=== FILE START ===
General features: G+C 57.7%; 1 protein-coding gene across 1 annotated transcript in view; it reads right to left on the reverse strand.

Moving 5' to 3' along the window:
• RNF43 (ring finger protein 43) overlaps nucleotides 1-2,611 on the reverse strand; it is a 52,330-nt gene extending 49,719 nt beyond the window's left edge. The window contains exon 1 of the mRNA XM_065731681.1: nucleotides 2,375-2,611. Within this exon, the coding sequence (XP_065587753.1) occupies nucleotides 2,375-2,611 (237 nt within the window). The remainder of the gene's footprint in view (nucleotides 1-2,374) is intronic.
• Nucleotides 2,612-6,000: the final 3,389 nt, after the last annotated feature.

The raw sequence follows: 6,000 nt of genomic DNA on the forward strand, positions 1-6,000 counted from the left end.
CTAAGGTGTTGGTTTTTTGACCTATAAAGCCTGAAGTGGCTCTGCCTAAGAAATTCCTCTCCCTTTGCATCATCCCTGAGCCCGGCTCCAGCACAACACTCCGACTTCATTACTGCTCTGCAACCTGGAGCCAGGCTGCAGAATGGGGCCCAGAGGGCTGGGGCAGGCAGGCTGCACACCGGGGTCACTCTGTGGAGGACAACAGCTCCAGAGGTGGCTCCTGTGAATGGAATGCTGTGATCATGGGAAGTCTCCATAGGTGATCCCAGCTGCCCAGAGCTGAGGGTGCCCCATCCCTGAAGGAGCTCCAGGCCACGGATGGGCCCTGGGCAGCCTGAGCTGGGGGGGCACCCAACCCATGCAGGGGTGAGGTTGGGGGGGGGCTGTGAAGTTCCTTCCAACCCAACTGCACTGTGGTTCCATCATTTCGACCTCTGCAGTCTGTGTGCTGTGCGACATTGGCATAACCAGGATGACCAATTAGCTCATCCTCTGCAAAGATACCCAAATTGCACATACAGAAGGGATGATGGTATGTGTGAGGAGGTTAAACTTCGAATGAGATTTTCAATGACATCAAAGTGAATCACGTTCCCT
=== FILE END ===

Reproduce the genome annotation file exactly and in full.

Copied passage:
General features: G+C 57.7%; 1 protein-coding gene across 1 annotated transcript in view; it reads right to left on the reverse strand.

Moving 5' to 3' along the window:
• RNF43 (ring finger protein 43) overlaps nucleotides 1-2,611 on the reverse strand; it is a 52,330-nt gene extending 49,719 nt beyond the window's left edge. The window contains exon 1 of the mRNA XM_065731681.1: nucleotides 2,375-2,611. Within this exon, the coding sequence (XP_065587753.1) occupies nucleotides 2,375-2,611 (237 nt within the window). The remainder of the gene's footprint in view (nucleotides 1-2,374) is intronic.
• Nucleotides 2,612-6,000: the final 3,389 nt, after the last annotated feature.

The raw sequence follows: 6,000 nt of genomic DNA on the forward strand, positions 1-6,000 counted from the left end.
CTAAGGTGTTGGTTTTTTGACCTATAAAGCCTGAAGTGGCTCTGCCTAAGAAATTCCTCTCCCTTTGCATCATCCCTGAGCCCGGCTCCAGCACAACACTCCGACTTCATTACTGCTCTGCAACCTGGAGCCAGGCTGCAGAATGGGGCCCAGAGGGCTGGGGCAGGCAGGCTGCACACCGGGGTCACTCTGTGGAGGACAACAGCTCCAGAGGTGGCTCCTGTGAATGGAATGCTGTGATCATGGGAAGTCTCCATAGGTGATCCCAGCTGCCCAGAGCTGAGGGTGCCCCATCCCTGAAGGAGCTCCAGGCCACGGATGGGCCCTGGGCAGCCTGAGCTGGGGGGGCACCCAACCCATGCAGGGGTGAGGTTGGGGGGGGGCTGTGAAGTTCCTTCCAACCCAACTGCACTGTGGTTCCATCATTTCGACCTCTGCAGTCTGTGTGCTGTGCGACATTGGCATAACCAGGATGACCAATTAGCTCATCCTCTGCAAAGATACCCAAATTGCACATACAGAAGGGATGATGGTATGTGTGAGGAGGTTAAACTTCGAATGAGATTTTCAATGACATCAAAGTGAATCACGTTCCCT